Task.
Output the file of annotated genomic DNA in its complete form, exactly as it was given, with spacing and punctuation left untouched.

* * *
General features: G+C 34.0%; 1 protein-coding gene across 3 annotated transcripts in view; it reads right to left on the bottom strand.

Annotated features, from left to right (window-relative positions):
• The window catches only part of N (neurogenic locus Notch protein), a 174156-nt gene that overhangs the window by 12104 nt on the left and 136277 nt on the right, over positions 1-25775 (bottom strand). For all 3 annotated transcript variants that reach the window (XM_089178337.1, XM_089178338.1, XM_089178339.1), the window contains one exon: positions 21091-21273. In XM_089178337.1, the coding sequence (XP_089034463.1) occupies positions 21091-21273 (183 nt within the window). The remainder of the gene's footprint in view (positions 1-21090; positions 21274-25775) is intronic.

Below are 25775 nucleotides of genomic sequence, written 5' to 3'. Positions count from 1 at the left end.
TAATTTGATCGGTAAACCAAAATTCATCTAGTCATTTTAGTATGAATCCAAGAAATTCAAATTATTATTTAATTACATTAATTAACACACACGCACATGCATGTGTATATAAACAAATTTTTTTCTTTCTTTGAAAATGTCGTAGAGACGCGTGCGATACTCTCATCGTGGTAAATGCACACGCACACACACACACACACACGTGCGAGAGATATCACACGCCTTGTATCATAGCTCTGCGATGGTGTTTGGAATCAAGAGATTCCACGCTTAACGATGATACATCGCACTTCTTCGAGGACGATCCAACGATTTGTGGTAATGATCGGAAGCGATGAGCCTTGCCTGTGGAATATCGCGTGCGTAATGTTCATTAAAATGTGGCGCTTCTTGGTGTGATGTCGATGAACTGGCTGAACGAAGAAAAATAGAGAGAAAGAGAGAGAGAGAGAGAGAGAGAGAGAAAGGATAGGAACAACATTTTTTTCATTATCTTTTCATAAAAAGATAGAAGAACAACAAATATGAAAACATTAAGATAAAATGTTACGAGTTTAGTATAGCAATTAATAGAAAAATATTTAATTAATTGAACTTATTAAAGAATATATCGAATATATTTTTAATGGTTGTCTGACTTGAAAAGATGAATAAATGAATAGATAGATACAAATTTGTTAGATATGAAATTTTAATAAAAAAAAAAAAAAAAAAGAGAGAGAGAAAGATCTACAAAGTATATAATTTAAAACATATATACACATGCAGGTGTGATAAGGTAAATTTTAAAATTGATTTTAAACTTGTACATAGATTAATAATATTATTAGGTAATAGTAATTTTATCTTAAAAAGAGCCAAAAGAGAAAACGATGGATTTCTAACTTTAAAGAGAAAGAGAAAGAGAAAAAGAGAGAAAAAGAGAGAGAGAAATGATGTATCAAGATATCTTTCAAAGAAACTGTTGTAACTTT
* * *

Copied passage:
General features: G+C 34.0%; 1 protein-coding gene across 3 annotated transcripts in view; it reads right to left on the bottom strand.

Annotated features, from left to right (window-relative positions):
• The window catches only part of N (neurogenic locus Notch protein), a 174156-nt gene that overhangs the window by 12104 nt on the left and 136277 nt on the right, over positions 1-25775 (bottom strand). For all 3 annotated transcript variants that reach the window (XM_089178337.1, XM_089178338.1, XM_089178339.1), the window contains one exon: positions 21091-21273. In XM_089178337.1, the coding sequence (XP_089034463.1) occupies positions 21091-21273 (183 nt within the window). The remainder of the gene's footprint in view (positions 1-21090; positions 21274-25775) is intronic.

Below are 25775 nucleotides of genomic sequence, written 5' to 3'. Positions count from 1 at the left end.
TAATTTGATCGGTAAACCAAAATTCATCTAGTCATTTTAGTATGAATCCAAGAAATTCAAATTATTATTTAATTACATTAATTAACACACACGCACATGCATGTGTATATAAACAAATTTTTTTCTTTCTTTGAAAATGTCGTAGAGACGCGTGCGATACTCTCATCGTGGTAAATGCACACGCACACACACACACACACACGTGCGAGAGATATCACACGCCTTGTATCATAGCTCTGCGATGGTGTTTGGAATCAAGAGATTCCACGCTTAACGATGATACATCGCACTTCTTCGAGGACGATCCAACGATTTGTGGTAATGATCGGAAGCGATGAGCCTTGCCTGTGGAATATCGCGTGCGTAATGTTCATTAAAATGTGGCGCTTCTTGGTGTGATGTCGATGAACTGGCTGAACGAAGAAAAATAGAGAGAAAGAGAGAGAGAGAGAGAGAGAGAGAGAAAGGATAGGAACAACATTTTTTTCATTATCTTTTCATAAAAAGATAGAAGAACAACAAATATGAAAACATTAAGATAAAATGTTACGAGTTTAGTATAGCAATTAATAGAAAAATATTTAATTAATTGAACTTATTAAAGAATATATCGAATATATTTTTAATGGTTGTCTGACTTGAAAAGATGAATAAATGAATAGATAGATACAAATTTGTTAGATATGAAATTTTAATAAAAAAAAAAAAAAAAAAGAGAGAGAGAAAGATCTACAAAGTATATAATTTAAAACATATATACACATGCAGGTGTGATAAGGTAAATTTTAAAATTGATTTTAAACTTGTACATAGATTAATAATATTATTAGGTAATAGTAATTTTATCTTAAAAAGAGCCAAAAGAGAAAACGATGGATTTCTAACTTTAAAGAGAAAGAGAAAGAGAAAAAGAGAGAAAAAGAGAGAGAGAAATGATGTATCAAGATATCTTTCAAAGAAACTGTTGTAACTTT